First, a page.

Trump 2.0

In this third and final part of the series we look at the challenges Trump faces to become US president again, the response of the Republican party and what we can expect in terms of policy if Trump does indeed become US president again
2nd July 202416 min

In part 1 of this three part series we looked at how Donald Trump was able to win the Republican primaries. In part 2 we looked at how Trump defeated Hilary Clinton despite opposition from Republican stalwarts. In this third and final part of the series we look at the challenges Trump faces to become US president again, the response of the Republican party and what we can expect in terms of policy if Trump does indeed become US president again.

Trump never acknowledged defeat in the 2020 elections. Instead, he claimed cheating had occurred.[1] On the 6th January, 2021 this led to pro-Trump protestors storming the United States Capitol building, where at that time the members of the United States Senate and House of Representatives had gathered to formally appoint Joe Biden as the next president of the United States. This extraordinary event, which infuriated many Americans, forced Trump to finally concede and release a statement that he would be handing over power to the new Biden administration on the 7th of January.

When during November of 2022 Trump announced that he would again run for president in the 2024 presidential elections[2], it became clear he still caused strong concern among the factions of the United States establishment that collaborated against him during the 2020 presidential elections. Shortly before the announcement, Trump was brought to court by the State of New York on the accusation that he had committed fraud in his business dealings. Shortly after the announcement, in March 2023, Trump was brought to court by the District of Manhattan on the charge that he had falsified business records, to hide from the American public the fact that he had paid “hush money” to a prostitute in the runup to the 2016 presidential election. In June 2023 Trump was then also charged with stealing confidential documents during his time as president. In August of the same year a district in the State of Georgia brought Trump to court over an accusation of “election subversion”, or conspiring with others in order to steal the 2020 election. In the same month Trump was also called to court in Washington DC over a similar accusation. Last but not least, a number of judges and professors of law developed a legal argument in an attempt to make it illegal for Trump to run for president again. In their view, the 14th Amendment of the United States Constitution, which disqualifies anyone who took an oath defending the Constitution and then subsequently participated in a rebellion or an insurrection, is applicable to Trump because of the events of the 6th of January, 2020. In response to this legal reasoning, in more than 30 American states cases were filed to keep Trump out of the 2024 presidential elections. Three states, Maine, Colorado, and Illinois, eventually issued rulings to disqualify Trump, but in the end the United States Supreme Court decided against this and allowed Trump to run as a candidate.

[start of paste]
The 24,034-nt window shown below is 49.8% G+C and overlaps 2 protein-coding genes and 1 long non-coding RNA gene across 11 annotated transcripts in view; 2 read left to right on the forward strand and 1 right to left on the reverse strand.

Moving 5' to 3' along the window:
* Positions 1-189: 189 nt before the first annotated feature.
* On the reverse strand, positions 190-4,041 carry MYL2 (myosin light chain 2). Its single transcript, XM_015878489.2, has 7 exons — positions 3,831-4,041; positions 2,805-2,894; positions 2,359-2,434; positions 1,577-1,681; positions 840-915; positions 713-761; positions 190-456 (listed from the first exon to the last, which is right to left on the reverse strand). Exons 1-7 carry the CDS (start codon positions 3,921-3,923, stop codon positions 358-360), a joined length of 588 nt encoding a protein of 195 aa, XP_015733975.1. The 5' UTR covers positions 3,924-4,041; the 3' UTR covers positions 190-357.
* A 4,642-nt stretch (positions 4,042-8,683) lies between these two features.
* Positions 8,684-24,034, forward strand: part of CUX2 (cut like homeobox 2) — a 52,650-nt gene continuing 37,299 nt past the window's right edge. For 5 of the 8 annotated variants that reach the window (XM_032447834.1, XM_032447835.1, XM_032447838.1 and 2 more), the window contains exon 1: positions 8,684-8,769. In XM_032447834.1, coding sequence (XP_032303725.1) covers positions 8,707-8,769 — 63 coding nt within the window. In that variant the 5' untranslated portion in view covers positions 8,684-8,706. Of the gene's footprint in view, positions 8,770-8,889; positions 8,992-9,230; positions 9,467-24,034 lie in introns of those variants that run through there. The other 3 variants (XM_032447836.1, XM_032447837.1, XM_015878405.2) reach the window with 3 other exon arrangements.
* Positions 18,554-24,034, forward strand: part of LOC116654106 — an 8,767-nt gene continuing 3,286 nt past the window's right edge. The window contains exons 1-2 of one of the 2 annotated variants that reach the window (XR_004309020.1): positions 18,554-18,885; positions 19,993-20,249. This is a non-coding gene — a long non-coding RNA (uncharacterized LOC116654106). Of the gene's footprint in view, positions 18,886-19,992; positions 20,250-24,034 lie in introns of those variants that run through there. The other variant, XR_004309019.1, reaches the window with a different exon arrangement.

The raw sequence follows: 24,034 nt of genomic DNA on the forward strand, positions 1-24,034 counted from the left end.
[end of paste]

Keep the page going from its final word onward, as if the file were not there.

While these court cases have not succeeded in barring Trump from running in the elections, they have kept him very busy, given his opponents an opportunity to attack his personality, and cost him a lot of money.[3] 

But even inside the Republican Party there were debates as to whether or not Trump should be allowed to run for president as a Republican candidate.[4] For example, in the aftermath of the events of the 6th of  January, 2021, ten Republicans members of the United States Congress called for then-still president Trump to be removed from office with immediate effect. Some of these Republicans, most notably Liz Cheney, have continued to actively campaign against Trump.[5] By and large, however, these efforts have failed, and the Republican Party has now united behind Donald Trump. The main reason for this is not Trump’s policy proposals, but rather, as Liz Cheney confirmed, it is Trump’s popularity among the electorate. This popularity remains so high that Republican politicians fear to speak out publicly against Trump, even if they disagree with him. Instead, they try to ally with him in order to personally benefit from his popularity.[6]

Trump’s popularity among the electorate…. remains so high that Republican politicians fear to speak out publicly against Trump, even if they disagree with him. Instead, they try to ally with him in order to personally benefit from his popularity